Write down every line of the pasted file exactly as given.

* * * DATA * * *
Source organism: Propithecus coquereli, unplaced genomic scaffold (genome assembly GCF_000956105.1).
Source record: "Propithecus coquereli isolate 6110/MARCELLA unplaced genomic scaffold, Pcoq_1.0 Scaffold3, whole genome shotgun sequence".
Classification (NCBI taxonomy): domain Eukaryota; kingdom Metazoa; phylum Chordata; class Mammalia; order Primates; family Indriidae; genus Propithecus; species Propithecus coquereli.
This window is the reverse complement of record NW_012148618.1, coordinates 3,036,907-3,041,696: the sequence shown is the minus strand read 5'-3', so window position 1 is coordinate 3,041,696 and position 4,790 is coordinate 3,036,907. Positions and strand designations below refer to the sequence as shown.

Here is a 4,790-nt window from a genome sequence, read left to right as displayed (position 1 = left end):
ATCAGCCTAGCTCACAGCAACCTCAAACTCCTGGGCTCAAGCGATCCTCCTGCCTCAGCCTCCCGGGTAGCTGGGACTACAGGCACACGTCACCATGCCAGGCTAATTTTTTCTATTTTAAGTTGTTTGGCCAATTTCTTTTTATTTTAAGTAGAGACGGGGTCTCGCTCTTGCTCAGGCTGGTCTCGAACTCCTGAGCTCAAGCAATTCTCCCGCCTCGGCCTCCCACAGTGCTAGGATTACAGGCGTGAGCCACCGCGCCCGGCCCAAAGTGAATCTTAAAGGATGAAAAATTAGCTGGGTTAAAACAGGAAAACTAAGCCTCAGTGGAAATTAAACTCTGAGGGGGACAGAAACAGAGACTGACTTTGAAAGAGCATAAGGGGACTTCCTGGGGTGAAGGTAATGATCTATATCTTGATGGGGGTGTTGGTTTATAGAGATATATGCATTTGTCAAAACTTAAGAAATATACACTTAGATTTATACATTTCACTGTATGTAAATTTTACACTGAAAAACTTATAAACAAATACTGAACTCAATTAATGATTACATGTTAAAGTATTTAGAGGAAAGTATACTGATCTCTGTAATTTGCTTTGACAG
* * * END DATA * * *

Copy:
Source organism: Propithecus coquereli, unplaced genomic scaffold (genome assembly GCF_000956105.1).
Source record: "Propithecus coquereli isolate 6110/MARCELLA unplaced genomic scaffold, Pcoq_1.0 Scaffold3, whole genome shotgun sequence".
Classification (NCBI taxonomy): domain Eukaryota; kingdom Metazoa; phylum Chordata; class Mammalia; order Primates; family Indriidae; genus Propithecus; species Propithecus coquereli.
This window is the reverse complement of record NW_012148618.1, coordinates 3,036,907-3,041,696: the sequence shown is the minus strand read 5'-3', so window position 1 is coordinate 3,041,696 and position 4,790 is coordinate 3,036,907. Positions and strand designations below refer to the sequence as shown.

Here is a 4,790-nt window from a genome sequence, read left to right as displayed (position 1 = left end):
ATCAGCCTAGCTCACAGCAACCTCAAACTCCTGGGCTCAAGCGATCCTCCTGCCTCAGCCTCCCGGGTAGCTGGGACTACAGGCACACGTCACCATGCCAGGCTAATTTTTTCTATTTTAAGTTGTTTGGCCAATTTCTTTTTATTTTAAGTAGAGACGGGGTCTCGCTCTTGCTCAGGCTGGTCTCGAACTCCTGAGCTCAAGCAATTCTCCCGCCTCGGCCTCCCACAGTGCTAGGATTACAGGCGTGAGCCACCGCGCCCGGCCCAAAGTGAATCTTAAAGGATGAAAAATTAGCTGGGTTAAAACAGGAAAACTAAGCCTCAGTGGAAATTAAACTCTGAGGGGGACAGAAACAGAGACTGACTTTGAAAGAGCATAAGGGGACTTCCTGGGGTGAAGGTAATGATCTATATCTTGATGGGGGTGTTGGTTTATAGAGATATATGCATTTGTCAAAACTTAAGAAATATACACTTAGATTTATACATTTCACTGTATGTAAATTTTACACTGAAAAACTTATAAACAAATACTGAACTCAATTAATGATTACATGTTAAAGTATTTAGAGGAAAGTATACTGATCTCTGTAATTTGCTTTGACAG